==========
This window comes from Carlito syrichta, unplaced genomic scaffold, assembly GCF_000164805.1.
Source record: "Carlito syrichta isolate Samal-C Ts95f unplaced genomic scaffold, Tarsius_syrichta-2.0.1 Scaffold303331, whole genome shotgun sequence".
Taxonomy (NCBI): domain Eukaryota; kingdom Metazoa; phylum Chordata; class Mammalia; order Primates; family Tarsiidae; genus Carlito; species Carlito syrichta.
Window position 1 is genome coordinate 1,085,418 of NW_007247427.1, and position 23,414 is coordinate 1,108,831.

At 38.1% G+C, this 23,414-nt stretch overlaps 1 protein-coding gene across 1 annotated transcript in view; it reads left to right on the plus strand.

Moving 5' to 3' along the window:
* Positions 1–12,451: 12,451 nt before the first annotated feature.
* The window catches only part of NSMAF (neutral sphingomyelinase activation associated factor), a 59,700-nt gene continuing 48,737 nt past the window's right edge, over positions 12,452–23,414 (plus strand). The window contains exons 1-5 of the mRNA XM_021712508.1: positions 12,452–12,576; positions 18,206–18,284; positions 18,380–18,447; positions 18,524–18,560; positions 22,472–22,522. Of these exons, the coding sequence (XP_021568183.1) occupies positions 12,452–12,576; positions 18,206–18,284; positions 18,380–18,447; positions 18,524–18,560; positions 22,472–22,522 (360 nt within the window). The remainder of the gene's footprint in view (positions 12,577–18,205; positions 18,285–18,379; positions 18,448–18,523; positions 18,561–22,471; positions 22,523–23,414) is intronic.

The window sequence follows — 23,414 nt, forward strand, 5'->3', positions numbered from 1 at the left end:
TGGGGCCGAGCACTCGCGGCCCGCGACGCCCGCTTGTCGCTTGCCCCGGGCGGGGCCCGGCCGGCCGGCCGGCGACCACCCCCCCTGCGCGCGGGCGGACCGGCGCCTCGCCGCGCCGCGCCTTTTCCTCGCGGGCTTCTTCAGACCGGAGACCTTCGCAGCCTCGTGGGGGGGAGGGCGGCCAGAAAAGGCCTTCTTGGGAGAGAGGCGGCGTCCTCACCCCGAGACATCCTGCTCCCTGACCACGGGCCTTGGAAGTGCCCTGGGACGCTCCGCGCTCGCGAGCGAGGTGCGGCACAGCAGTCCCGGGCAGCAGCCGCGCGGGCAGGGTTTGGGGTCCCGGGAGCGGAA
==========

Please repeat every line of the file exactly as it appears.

This window comes from Carlito syrichta, unplaced genomic scaffold, assembly GCF_000164805.1.
Source record: "Carlito syrichta isolate Samal-C Ts95f unplaced genomic scaffold, Tarsius_syrichta-2.0.1 Scaffold303331, whole genome shotgun sequence".
Taxonomy (NCBI): domain Eukaryota; kingdom Metazoa; phylum Chordata; class Mammalia; order Primates; family Tarsiidae; genus Carlito; species Carlito syrichta.
Window position 1 is genome coordinate 1,085,418 of NW_007247427.1, and position 23,414 is coordinate 1,108,831.

At 38.1% G+C, this 23,414-nt stretch overlaps 1 protein-coding gene across 1 annotated transcript in view; it reads left to right on the plus strand.

Moving 5' to 3' along the window:
* Positions 1–12,451: 12,451 nt before the first annotated feature.
* The window catches only part of NSMAF (neutral sphingomyelinase activation associated factor), a 59,700-nt gene continuing 48,737 nt past the window's right edge, over positions 12,452–23,414 (plus strand). The window contains exons 1-5 of the mRNA XM_021712508.1: positions 12,452–12,576; positions 18,206–18,284; positions 18,380–18,447; positions 18,524–18,560; positions 22,472–22,522. Of these exons, the coding sequence (XP_021568183.1) occupies positions 12,452–12,576; positions 18,206–18,284; positions 18,380–18,447; positions 18,524–18,560; positions 22,472–22,522 (360 nt within the window). The remainder of the gene's footprint in view (positions 12,577–18,205; positions 18,285–18,379; positions 18,448–18,523; positions 18,561–22,471; positions 22,523–23,414) is intronic.

The window sequence follows — 23,414 nt, forward strand, 5'->3', positions numbered from 1 at the left end:
TGGGGCCGAGCACTCGCGGCCCGCGACGCCCGCTTGTCGCTTGCCCCGGGCGGGGCCCGGCCGGCCGGCCGGCGACCACCCCCCCTGCGCGCGGGCGGACCGGCGCCTCGCCGCGCCGCGCCTTTTCCTCGCGGGCTTCTTCAGACCGGAGACCTTCGCAGCCTCGTGGGGGGGAGGGCGGCCAGAAAAGGCCTTCTTGGGAGAGAGGCGGCGTCCTCACCCCGAGACATCCTGCTCCCTGACCACGGGCCTTGGAAGTGCCCTGGGACGCTCCGCGCTCGCGAGCGAGGTGCGGCACAGCAGTCCCGGGCAGCAGCCGCGCGGGCAGGGTTTGGGGTCCCGGGAGCGGAA